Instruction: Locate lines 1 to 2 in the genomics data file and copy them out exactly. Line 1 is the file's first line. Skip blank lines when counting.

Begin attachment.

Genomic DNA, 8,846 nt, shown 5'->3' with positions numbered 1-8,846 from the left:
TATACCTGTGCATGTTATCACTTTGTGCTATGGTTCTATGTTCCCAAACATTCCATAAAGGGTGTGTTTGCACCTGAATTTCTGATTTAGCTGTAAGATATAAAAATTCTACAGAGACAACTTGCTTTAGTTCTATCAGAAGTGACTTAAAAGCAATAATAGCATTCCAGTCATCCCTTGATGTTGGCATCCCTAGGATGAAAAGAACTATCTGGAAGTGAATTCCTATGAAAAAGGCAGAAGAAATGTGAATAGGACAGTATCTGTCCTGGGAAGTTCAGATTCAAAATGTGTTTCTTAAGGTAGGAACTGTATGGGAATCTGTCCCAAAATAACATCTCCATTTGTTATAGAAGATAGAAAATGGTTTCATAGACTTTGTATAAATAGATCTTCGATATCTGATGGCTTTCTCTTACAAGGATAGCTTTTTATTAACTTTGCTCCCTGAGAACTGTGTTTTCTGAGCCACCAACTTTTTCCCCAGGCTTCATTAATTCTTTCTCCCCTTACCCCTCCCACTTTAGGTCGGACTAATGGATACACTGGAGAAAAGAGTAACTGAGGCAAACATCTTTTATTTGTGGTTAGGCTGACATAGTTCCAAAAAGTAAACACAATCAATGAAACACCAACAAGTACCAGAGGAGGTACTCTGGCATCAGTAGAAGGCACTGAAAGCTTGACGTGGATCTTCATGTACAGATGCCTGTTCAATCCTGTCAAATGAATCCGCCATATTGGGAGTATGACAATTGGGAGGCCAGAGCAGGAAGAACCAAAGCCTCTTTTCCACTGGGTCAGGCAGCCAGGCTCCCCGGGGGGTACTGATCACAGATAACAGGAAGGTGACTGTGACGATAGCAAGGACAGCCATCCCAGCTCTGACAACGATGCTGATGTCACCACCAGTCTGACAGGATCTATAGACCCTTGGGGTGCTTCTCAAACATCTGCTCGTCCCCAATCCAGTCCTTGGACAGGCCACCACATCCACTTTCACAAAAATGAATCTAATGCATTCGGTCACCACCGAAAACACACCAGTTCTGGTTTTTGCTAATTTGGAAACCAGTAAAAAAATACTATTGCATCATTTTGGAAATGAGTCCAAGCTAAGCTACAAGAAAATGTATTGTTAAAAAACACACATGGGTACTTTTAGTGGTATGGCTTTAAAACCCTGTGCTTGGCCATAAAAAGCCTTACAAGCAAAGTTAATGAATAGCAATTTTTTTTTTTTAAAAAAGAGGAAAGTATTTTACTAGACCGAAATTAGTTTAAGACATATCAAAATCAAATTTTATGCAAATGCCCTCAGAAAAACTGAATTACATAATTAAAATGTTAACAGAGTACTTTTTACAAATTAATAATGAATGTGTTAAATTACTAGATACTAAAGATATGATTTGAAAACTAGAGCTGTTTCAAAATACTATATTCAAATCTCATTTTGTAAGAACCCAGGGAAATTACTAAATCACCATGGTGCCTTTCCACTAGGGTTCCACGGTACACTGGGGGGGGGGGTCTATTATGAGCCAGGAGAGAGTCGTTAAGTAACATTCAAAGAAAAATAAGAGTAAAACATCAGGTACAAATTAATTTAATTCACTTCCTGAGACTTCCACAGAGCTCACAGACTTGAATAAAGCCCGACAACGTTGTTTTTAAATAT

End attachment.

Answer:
Genomic DNA, 8,846 nt, shown 5'->3' with positions numbered 1-8,846 from the left:
TATACCTGTGCATGTTATCACTTTGTGCTATGGTTCTATGTTCCCAAACATTCCATAAAGGGTGTGTTTGCACCTGAATTTCTGATTTAGCTGTAAGATATAAAAATTCTACAGAGACAACTTGCTTTAGTTCTATCAGAAGTGACTTAAAAGCAATAATAGCATTCCAGTCATCCCTTGATGTTGGCATCCCTAGGATGAAAAGAACTATCTGGAAGTGAATTCCTATGAAAAAGGCAGAAGAAATGTGAATAGGACAGTATCTGTCCTGGGAAGTTCAGATTCAAAATGTGTTTCTTAAGGTAGGAACTGTATGGGAATCTGTCCCAAAATAACATCTCCATTTGTTATAGAAGATAGAAAATGGTTTCATAGACTTTGTATAAATAGATCTTCGATATCTGATGGCTTTCTCTTACAAGGATAGCTTTTTATTAACTTTGCTCCCTGAGAACTGTGTTTTCTGAGCCACCAACTTTTTCCCCAGGCTTCATTAATTCTTTCTCCCCTTACCCCTCCCACTTTAGGTCGGACTAATGGATACACTGGAGAAAAGAGTAACTGAGGCAAACATCTTTTATTTGTGGTTAGGCTGACATAGTTCCAAAAAGTAAACACAATCAATGAAACACCAACAAGTACCAGAGGAGGTACTCTGGCATCAGTAGAAGGCACTGAAAGCTTGACGTGGATCTTCATGTACAGATGCCTGTTCAATCCTGTCAAATGAATCCGCCATATTGGGAGTATGACAATTGGGAGGCCAGAGCAGGAAGAACCAAAGCCTCTTTTCCACTGGGTCAGGCAGCCAGGCTCCCCGGGGGGTACTGATCACAGATAACAGGAAGGTGACTGTGACGATAGCAAGGACAGCCATCCCAGCTCTGACAACGATGCTGATGTCACCACCAGTCTGACAGGATCTATAGACCCTTGGGGTGCTTCTCAAACATCTGCTCGTCCCCAATCCAGTCCTTGGACAGGCCACCACATCCACTTTCACAAAAATGAATCTAATGCATTCGGTCACCACCGAAAACACACCAGTTCTGGTTTTTGCTAATTTGGAAACCAGTAAAAAAATACTATTGCATCATTTTGGAAATGAGTCCAAGCTAAGCTACAAGAAAATGTATTGTTAAAAAACACACATGGGTACTTTTAGTGGTATGGCTTTAAAACCCTGTGCTTGGCCATAAAAAGCCTTACAAGCAAAGTTAATGAATAGCAATTTTTTTTTTTTAAAAAAGAGGAAAGTATTTTACTAGACCGAAATTAGTTTAAGACATATCAAAATCAAATTTTATGCAAATGCCCTCAGAAAAACTGAATTACATAATTAAAATGTTAACAGAGTACTTTTTACAAATTAATAATGAATGTGTTAAATTACTAGATACTAAAGATATGATTTGAAAACTAGAGCTGTTTCAAAATACTATATTCAAATCTCATTTTGTAAGAACCCAGGGAAATTACTAAATCACCATGGTGCCTTTCCACTAGGGTTCCACGGTACACTGGGGGGGGGGGTCTATTATGAGCCAGGAGAGAGTCGTTAAGTAACATTCAAAGAAAAATAAGAGTAAAACATCAGGTACAAATTAATTTAATTCACTTCCTGAGACTTCCACAGAGCTCACAGACTTGAATAAAGCCCGACAACGTTGTTTTTAAATAT